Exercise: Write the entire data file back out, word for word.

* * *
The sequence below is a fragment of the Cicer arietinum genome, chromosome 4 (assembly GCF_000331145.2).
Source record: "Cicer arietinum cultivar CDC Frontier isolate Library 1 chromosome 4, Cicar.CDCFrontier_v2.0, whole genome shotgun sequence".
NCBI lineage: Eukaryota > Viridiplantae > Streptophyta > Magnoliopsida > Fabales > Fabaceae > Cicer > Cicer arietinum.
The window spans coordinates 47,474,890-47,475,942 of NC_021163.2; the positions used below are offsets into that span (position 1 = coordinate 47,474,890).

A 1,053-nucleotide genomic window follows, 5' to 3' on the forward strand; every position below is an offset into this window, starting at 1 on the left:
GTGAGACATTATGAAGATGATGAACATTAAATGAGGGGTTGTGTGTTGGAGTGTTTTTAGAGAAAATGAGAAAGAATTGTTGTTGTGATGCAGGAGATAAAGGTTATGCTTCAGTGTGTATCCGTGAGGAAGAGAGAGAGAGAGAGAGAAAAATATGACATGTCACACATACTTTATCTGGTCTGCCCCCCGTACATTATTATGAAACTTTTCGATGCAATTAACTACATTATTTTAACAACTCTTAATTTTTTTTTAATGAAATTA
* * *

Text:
The sequence below is a fragment of the Cicer arietinum genome, chromosome 4 (assembly GCF_000331145.2).
Source record: "Cicer arietinum cultivar CDC Frontier isolate Library 1 chromosome 4, Cicar.CDCFrontier_v2.0, whole genome shotgun sequence".
NCBI lineage: Eukaryota > Viridiplantae > Streptophyta > Magnoliopsida > Fabales > Fabaceae > Cicer > Cicer arietinum.
The window spans coordinates 47,474,890-47,475,942 of NC_021163.2; the positions used below are offsets into that span (position 1 = coordinate 47,474,890).

A 1,053-nucleotide genomic window follows, 5' to 3' on the forward strand; every position below is an offset into this window, starting at 1 on the left:
GTGAGACATTATGAAGATGATGAACATTAAATGAGGGGTTGTGTGTTGGAGTGTTTTTAGAGAAAATGAGAAAGAATTGTTGTTGTGATGCAGGAGATAAAGGTTATGCTTCAGTGTGTATCCGTGAGGAAGAGAGAGAGAGAGAGAGAAAAATATGACATGTCACACATACTTTATCTGGTCTGCCCCCCGTACATTATTATGAAACTTTTCGATGCAATTAACTACATTATTTTAACAACTCTTAATTTTTTTTTAATGAAATTA